No great insights to conclude this post with. Just feeling better than I did this morning, and gonna try to stick with that plan. Need to call back the friend form California, and then some knitting, and some All Things Considered, amd hoping that the final disc of Project Runway comes very soon.

Thursday, November 29, 2007

Nathamuni's Yoga Rahasya

Today's still-at-home-activities:
Nathamuni's Yoga Rahasya. An ancient and lost yogic text, reputed to have been recovered by T. Krishnamacharya, a direct descendant of the original author as well as the grand-father and teacher of my teacher's teacher.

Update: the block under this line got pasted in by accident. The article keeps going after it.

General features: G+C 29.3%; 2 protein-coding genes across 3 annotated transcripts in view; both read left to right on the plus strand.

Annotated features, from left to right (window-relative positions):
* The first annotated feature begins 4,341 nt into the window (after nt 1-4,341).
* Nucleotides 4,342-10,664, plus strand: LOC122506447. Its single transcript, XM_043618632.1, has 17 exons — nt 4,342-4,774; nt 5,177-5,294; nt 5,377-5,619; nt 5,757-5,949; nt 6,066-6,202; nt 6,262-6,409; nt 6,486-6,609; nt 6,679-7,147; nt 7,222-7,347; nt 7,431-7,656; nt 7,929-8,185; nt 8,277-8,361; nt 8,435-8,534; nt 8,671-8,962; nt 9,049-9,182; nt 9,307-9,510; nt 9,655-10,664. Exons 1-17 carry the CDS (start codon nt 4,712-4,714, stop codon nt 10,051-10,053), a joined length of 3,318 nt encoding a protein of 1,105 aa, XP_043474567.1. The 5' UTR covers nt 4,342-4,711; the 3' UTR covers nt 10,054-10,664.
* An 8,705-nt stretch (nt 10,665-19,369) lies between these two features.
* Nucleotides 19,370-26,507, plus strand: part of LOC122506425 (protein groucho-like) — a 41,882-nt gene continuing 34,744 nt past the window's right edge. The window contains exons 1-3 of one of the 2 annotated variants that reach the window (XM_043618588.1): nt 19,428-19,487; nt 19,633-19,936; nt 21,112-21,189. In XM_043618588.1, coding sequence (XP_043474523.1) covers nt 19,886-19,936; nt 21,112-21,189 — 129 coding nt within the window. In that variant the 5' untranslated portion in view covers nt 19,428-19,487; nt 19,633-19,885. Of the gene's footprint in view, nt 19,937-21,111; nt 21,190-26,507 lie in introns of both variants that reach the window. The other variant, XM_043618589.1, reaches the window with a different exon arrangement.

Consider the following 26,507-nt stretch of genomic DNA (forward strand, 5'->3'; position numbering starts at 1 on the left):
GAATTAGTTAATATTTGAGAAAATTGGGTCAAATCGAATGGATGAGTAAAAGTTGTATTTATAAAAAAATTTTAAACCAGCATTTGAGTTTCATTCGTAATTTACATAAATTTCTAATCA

I picked this up today off my shelf of yoga books. I'm looking for a book that says something interesting about faith and scepticism and how to unearth any meaning from the chaos and uncontrollable mess of life. Something readable and interesting on faith, and that's a tricky order. But this is surprisingly readable, and has some really smart things to say about yoga, the mind, and the human condition in general. (I like the 14th statement, which says that women "when compared to men, have a special right to practice yoga." Keep in mind that this is an ancient text, and the rest of the statement will seem more understandable: "This is because it is women who are responsible for continuity of the lineage." Bothered me at first, but now I'm thinking of how interesting it is that a male author, from the 9th century, would consider the gender rights of yoga students as well as ascribe women as the more significant practitioners.)